“A fancy boy like you shouldn’t be roaming around alone in the dark, Morris.” Hank Fetters stood in the space between the saloon and the blacksmith shop, blocking what little light filtered in from the bar’s windows.
Clint cursed himself for hitching Stetson in the alleyway, but all he had to do was mount up and blast out of the darkness. Even Fetters couldn’t stop a horse on his own.
Before Clint could take the final steps to his steed, though, something stirred in the deep shadows, and a hat bobbed into view. Jason Peters stepped between Clint and his horse.
“Yeah, maybe you need some pals to keep you safe,” Peters said. “I mean, seeing as how you don’t even wear a sidearm.”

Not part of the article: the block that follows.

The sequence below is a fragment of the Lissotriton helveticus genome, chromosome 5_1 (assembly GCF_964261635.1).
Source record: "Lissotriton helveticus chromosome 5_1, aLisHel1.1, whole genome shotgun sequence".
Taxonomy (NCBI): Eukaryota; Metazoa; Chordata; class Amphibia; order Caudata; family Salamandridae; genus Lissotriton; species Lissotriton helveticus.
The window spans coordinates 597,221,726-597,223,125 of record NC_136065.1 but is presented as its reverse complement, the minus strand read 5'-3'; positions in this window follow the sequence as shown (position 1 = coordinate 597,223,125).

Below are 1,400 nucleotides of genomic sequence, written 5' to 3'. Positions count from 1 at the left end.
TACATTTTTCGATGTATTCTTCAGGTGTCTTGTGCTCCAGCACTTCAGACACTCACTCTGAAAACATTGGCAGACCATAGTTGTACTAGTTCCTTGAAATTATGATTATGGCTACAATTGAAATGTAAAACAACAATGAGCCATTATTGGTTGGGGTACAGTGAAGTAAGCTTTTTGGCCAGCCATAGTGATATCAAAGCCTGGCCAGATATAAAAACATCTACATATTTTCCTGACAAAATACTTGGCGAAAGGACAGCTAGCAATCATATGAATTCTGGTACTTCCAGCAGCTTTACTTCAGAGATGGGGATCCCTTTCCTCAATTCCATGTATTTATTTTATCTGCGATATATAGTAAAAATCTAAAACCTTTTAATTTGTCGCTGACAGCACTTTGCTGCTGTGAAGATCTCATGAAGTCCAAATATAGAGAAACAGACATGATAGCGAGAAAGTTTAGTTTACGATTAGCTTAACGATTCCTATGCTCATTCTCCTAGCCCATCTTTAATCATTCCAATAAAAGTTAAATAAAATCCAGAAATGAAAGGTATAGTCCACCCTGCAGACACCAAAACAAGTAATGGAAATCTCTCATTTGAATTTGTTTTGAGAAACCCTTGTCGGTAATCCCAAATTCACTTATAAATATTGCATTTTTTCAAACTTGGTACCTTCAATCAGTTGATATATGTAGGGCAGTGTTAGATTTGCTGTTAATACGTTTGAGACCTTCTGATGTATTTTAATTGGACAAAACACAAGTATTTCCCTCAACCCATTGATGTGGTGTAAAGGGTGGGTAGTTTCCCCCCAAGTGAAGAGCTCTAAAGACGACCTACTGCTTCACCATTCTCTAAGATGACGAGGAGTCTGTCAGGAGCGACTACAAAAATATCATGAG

It was true — Clint didn’t wear a gun. Daddy had set him up with a nice rig before the boy left home to come work on the railroad, but Grandma wanted the last word. As he sat there on top of Stetson, she laid it out for him.
“You wear that sidearm, and you’re just lookin’ for trouble,” she had said. “All you need is a little luck. Here … keep this right there in your trouser pocket with whatever money you’re carryin’. Rub it, and it’ll keep you safe.”
She winked at him and slapped Stetson to send them on their way.
Much as Clint loved his daddy, he could no more disobey Grandma than he could stop breathing. The sidearm had gone right into his dresser drawer and stayed there.
Now, faced with the two brutes. Clint rubbed Grandma’s good luck charm in his pocket.
“What do you fellas want?” Clint asked.
“Just hand over your money,” Fetters growled and hulked forward.
Clint nodded, and Grandma’s derringer flashed in the darkness with a pop.
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